The Schrodinger Equation in Action
Pour Elise Dumont, une chimiste française, elegante comme tous les françaises
The arrogant but brilliant physicist Paul Dirac, after solving one of the foundational problems of quantum mechanics, was alleged to have said "...the rest, is chemistry." Oh what weasely words they were. True, quantum chemistry can be seen as "merely" the solution of the Schrodinger equation, but what rich solutions! Dirac would not have known the dazzling complexity that was to take place in the field that would come to be known as quantum chemistry.
There have been, at times, heroic attempts to find tractable approximations to solve the Schrodinger equation for larger and larger molecules. We've also realized that the Schrodinger equation is actually an insufficient principle to do chemistry because in the end, the Schrodinger equation is a single electron equation. Reality is made up of more than 1 electron. However, there does not exist an authoritative multi-electron theory, there are several competing multi-electron theories, from quantum field theory, fractional electron solids, Wilson effective field theories, to the Walter-Kohn approximations.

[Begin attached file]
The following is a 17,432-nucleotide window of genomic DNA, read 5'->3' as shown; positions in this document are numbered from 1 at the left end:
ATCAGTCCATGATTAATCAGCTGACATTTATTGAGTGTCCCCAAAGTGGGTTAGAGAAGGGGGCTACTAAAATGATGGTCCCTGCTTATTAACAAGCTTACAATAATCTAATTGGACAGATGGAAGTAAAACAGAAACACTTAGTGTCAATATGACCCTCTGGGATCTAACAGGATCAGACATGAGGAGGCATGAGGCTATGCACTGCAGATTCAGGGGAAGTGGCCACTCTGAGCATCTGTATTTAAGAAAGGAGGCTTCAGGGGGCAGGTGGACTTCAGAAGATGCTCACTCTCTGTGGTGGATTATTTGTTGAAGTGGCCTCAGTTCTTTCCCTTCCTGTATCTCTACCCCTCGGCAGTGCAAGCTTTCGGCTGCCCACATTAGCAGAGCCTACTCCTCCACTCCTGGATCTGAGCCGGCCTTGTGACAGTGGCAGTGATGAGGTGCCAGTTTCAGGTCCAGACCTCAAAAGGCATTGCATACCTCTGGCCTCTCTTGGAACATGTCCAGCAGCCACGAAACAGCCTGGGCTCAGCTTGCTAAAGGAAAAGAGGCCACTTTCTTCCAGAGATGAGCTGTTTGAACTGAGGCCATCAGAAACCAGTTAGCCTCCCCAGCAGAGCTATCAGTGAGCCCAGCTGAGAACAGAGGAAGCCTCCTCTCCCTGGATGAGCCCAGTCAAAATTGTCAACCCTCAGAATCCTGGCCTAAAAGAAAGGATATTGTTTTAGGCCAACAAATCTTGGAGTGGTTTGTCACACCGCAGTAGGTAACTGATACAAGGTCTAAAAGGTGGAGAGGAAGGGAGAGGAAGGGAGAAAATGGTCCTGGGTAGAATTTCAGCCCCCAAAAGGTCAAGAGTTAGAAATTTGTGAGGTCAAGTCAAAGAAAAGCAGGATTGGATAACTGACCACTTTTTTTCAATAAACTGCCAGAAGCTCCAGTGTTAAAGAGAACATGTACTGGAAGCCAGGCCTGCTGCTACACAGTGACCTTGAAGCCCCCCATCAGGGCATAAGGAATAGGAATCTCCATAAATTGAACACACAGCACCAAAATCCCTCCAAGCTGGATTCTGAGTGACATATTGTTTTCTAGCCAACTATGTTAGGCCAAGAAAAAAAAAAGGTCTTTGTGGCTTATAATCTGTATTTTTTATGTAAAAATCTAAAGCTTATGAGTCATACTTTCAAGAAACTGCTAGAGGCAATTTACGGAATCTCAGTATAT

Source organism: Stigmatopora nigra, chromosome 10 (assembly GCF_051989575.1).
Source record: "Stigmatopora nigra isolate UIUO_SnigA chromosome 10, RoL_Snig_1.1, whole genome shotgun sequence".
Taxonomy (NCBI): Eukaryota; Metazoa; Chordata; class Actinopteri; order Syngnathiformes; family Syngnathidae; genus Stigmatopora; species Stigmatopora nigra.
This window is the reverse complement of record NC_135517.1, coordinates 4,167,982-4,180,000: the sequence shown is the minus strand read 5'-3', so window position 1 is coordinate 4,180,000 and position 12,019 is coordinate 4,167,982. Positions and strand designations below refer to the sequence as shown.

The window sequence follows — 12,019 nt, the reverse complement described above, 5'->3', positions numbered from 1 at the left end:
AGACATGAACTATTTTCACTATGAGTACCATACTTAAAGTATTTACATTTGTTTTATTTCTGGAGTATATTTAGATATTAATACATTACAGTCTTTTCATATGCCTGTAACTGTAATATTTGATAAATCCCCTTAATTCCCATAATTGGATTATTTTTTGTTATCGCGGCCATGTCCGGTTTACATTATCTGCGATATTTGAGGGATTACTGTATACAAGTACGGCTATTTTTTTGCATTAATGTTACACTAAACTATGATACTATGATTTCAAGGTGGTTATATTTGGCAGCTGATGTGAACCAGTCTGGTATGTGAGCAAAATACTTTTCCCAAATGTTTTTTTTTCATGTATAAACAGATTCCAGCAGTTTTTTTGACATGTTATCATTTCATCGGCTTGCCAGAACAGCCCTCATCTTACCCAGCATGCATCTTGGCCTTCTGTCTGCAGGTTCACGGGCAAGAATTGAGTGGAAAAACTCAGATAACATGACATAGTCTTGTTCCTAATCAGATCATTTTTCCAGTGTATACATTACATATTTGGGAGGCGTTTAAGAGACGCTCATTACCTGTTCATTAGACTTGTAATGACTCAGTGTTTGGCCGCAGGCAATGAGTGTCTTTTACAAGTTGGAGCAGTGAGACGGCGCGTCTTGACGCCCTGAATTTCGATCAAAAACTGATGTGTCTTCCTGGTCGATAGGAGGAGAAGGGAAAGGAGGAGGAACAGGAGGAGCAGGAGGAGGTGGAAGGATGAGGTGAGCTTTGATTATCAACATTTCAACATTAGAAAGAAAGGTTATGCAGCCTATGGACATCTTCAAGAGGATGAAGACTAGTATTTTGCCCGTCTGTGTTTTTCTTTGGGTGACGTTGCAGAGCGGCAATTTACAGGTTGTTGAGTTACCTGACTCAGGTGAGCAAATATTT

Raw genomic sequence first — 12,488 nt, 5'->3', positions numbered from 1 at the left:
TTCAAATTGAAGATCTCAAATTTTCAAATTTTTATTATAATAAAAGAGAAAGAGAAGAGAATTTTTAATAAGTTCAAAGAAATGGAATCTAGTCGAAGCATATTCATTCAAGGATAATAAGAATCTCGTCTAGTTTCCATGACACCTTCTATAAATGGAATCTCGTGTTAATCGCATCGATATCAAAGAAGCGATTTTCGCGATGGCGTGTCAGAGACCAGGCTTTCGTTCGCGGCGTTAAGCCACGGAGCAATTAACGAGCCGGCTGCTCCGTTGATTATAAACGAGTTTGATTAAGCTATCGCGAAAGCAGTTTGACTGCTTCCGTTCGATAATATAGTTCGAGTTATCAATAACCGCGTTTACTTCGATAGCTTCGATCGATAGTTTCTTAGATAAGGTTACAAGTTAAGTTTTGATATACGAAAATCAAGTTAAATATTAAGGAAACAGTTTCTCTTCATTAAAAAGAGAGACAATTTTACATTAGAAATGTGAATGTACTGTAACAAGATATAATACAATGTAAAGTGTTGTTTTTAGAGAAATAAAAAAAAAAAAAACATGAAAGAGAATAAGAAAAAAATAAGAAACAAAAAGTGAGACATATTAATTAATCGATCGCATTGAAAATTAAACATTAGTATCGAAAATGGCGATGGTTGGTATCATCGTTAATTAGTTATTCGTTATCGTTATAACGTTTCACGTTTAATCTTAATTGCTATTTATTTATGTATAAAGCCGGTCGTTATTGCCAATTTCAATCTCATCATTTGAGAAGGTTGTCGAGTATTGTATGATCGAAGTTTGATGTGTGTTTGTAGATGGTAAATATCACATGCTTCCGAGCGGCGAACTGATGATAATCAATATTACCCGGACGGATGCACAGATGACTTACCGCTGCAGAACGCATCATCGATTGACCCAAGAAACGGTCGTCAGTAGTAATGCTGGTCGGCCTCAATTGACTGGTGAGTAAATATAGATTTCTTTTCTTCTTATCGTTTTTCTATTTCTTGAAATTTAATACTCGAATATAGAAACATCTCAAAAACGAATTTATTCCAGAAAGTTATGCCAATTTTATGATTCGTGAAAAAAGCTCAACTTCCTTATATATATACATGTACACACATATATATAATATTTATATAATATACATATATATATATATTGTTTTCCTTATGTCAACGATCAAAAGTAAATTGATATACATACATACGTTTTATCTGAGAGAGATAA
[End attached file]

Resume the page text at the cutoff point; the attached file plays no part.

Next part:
Quantum chemistry is a demandingly technical field where computers are pushed to the limit, in order to calculate the detailed properties of molecules on an electronic level. Every electron is modeled as a wave function, a kind of diffuse cloud of charge that oozes into 3-dimensional space. As a rule of thumb, there are as many electron in an atom as the number of the atom in the periodic table. The complexity quickly blows up in your face.
Nevertheless, a mind-boggling amount of chemical properties have been reproduced in calculation. The most exciting perhaps, is direct calculation of chemical reactions, how one molecule can turn into another. However, what has been missing, at least for me, is a easy lay-man way to see the results of these calculations. Chemical textbooks are filled with millions of intricate chemical equations giving reactants and products, and little arrows that kind of point to what happens. But I can't and won't ever understand them. I say to chemists, Keep It Real, Fool. What I want, is a visceral way of looking at a chemical reaction.
Well, I found one.
First, I'll introduce the players in this reaction: